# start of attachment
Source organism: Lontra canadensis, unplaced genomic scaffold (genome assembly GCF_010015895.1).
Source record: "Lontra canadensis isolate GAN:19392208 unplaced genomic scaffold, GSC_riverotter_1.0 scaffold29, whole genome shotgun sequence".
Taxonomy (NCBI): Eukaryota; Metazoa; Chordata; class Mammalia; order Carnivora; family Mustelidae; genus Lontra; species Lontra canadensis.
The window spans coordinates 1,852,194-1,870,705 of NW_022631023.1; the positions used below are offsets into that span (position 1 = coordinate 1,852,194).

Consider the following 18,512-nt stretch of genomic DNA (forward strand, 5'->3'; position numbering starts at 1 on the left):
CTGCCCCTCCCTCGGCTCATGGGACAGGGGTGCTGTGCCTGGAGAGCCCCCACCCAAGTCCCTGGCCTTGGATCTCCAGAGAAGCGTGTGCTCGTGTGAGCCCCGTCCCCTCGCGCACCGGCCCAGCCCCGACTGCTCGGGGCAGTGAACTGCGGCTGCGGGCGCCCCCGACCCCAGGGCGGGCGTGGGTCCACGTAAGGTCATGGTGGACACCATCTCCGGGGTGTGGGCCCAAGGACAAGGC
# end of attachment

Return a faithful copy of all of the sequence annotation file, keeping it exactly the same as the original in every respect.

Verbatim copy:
Source organism: Lontra canadensis, unplaced genomic scaffold (genome assembly GCF_010015895.1).
Source record: "Lontra canadensis isolate GAN:19392208 unplaced genomic scaffold, GSC_riverotter_1.0 scaffold29, whole genome shotgun sequence".
Taxonomy (NCBI): Eukaryota; Metazoa; Chordata; class Mammalia; order Carnivora; family Mustelidae; genus Lontra; species Lontra canadensis.
The window spans coordinates 1,852,194-1,870,705 of NW_022631023.1; the positions used below are offsets into that span (position 1 = coordinate 1,852,194).

Consider the following 18,512-nt stretch of genomic DNA (forward strand, 5'->3'; position numbering starts at 1 on the left):
CTGCCCCTCCCTCGGCTCATGGGACAGGGGTGCTGTGCCTGGAGAGCCCCCACCCAAGTCCCTGGCCTTGGATCTCCAGAGAAGCGTGTGCTCGTGTGAGCCCCGTCCCCTCGCGCACCGGCCCAGCCCCGACTGCTCGGGGCAGTGAACTGCGGCTGCGGGCGCCCCCGACCCCAGGGCGGGCGTGGGTCCACGTAAGGTCATGGTGGACACCATCTCCGGGGTGTGGGCCCAAGGACAAGGC